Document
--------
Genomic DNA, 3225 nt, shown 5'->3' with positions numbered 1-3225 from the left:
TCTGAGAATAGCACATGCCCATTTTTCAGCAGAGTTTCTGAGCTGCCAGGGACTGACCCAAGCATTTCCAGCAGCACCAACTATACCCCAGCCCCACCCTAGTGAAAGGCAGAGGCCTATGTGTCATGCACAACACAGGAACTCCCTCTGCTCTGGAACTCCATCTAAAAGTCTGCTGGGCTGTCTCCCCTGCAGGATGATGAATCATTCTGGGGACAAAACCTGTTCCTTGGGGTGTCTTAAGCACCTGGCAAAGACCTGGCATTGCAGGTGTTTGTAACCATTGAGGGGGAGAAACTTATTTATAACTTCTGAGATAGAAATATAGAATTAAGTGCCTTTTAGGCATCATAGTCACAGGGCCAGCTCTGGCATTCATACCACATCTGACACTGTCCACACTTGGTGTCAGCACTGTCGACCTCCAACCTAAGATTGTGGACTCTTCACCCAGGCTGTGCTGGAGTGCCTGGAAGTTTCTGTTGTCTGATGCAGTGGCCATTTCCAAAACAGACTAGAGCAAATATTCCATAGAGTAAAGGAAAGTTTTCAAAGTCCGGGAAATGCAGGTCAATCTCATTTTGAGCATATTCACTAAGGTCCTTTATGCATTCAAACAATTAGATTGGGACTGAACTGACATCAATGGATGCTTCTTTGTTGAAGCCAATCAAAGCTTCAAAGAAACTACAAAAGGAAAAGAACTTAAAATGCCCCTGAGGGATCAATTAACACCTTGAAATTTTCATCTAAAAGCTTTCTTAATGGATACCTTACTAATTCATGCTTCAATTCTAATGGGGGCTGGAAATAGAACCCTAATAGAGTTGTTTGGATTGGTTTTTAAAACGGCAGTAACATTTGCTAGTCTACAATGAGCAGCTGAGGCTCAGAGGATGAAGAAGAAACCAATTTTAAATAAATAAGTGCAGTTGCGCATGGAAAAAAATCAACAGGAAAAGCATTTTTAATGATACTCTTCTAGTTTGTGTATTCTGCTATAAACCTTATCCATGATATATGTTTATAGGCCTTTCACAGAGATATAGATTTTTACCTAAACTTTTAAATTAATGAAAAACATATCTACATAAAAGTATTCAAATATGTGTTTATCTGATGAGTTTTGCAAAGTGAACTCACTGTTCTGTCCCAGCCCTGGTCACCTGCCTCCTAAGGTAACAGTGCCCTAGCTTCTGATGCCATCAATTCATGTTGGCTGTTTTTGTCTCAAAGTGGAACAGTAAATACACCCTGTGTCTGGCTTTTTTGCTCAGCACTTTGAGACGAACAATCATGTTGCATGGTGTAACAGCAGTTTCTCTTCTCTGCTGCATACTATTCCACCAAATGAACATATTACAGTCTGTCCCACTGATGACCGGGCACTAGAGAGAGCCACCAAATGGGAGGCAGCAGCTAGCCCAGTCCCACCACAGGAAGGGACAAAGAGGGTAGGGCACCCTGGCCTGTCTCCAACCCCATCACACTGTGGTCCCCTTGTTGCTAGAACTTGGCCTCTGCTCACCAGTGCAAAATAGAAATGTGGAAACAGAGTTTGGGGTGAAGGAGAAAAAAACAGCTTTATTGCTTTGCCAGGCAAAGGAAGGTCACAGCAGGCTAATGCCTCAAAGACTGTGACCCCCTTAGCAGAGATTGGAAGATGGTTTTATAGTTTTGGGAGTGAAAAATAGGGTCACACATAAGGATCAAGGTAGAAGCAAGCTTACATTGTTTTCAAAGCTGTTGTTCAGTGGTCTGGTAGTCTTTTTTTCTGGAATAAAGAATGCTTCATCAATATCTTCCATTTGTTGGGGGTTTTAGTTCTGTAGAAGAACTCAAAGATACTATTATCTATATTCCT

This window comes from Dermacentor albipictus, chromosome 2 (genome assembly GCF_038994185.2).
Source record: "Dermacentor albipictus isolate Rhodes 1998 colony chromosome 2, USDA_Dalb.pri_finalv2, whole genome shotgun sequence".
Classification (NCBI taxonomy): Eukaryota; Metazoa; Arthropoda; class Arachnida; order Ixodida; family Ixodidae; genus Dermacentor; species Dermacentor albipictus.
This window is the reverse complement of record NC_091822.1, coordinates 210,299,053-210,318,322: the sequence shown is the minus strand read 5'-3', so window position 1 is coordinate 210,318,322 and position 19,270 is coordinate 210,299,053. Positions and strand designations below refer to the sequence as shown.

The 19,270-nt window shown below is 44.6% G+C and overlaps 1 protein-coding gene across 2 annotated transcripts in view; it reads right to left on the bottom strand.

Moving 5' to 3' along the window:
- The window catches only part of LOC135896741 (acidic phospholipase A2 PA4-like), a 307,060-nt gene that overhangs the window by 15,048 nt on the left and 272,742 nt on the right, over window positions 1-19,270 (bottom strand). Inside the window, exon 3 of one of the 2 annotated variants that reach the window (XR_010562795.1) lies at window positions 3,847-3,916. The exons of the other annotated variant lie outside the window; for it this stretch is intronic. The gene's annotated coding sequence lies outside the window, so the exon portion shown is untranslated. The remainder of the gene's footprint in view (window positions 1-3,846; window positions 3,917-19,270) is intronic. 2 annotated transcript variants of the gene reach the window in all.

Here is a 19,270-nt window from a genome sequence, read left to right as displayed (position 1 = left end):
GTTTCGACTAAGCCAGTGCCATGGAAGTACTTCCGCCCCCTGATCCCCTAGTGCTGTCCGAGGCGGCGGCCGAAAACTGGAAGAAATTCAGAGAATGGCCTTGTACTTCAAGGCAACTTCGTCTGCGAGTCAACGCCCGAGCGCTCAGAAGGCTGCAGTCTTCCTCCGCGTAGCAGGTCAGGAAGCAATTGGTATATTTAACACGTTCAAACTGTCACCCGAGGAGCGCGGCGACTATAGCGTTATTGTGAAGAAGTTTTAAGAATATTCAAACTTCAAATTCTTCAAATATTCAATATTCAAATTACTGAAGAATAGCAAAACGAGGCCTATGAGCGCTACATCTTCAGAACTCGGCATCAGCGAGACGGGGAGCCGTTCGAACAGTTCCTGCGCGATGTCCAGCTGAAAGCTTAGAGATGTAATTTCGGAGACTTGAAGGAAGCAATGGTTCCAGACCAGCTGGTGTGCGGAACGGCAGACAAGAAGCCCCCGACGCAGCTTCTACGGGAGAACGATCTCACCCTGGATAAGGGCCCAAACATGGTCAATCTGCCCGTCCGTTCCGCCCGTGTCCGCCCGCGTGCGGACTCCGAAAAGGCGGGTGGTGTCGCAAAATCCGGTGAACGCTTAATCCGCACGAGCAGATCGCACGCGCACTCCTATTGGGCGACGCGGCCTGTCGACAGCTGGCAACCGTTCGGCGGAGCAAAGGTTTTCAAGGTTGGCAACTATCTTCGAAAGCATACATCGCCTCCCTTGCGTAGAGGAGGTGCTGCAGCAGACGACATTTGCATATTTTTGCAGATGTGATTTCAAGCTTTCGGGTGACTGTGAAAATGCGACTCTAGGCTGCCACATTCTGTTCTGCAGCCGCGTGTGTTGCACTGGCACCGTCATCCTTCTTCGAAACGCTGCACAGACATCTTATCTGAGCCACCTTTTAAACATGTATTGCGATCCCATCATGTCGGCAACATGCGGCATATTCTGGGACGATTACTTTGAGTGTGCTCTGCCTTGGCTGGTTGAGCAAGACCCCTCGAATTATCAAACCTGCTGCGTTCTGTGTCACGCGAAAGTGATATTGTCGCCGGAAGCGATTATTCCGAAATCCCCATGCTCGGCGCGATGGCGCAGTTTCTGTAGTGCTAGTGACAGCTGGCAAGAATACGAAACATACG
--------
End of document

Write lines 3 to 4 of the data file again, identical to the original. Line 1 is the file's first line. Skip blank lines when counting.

This window comes from Dermacentor albipictus, chromosome 2 (genome assembly GCF_038994185.2).
Source record: "Dermacentor albipictus isolate Rhodes 1998 colony chromosome 2, USDA_Dalb.pri_finalv2, whole genome shotgun sequence".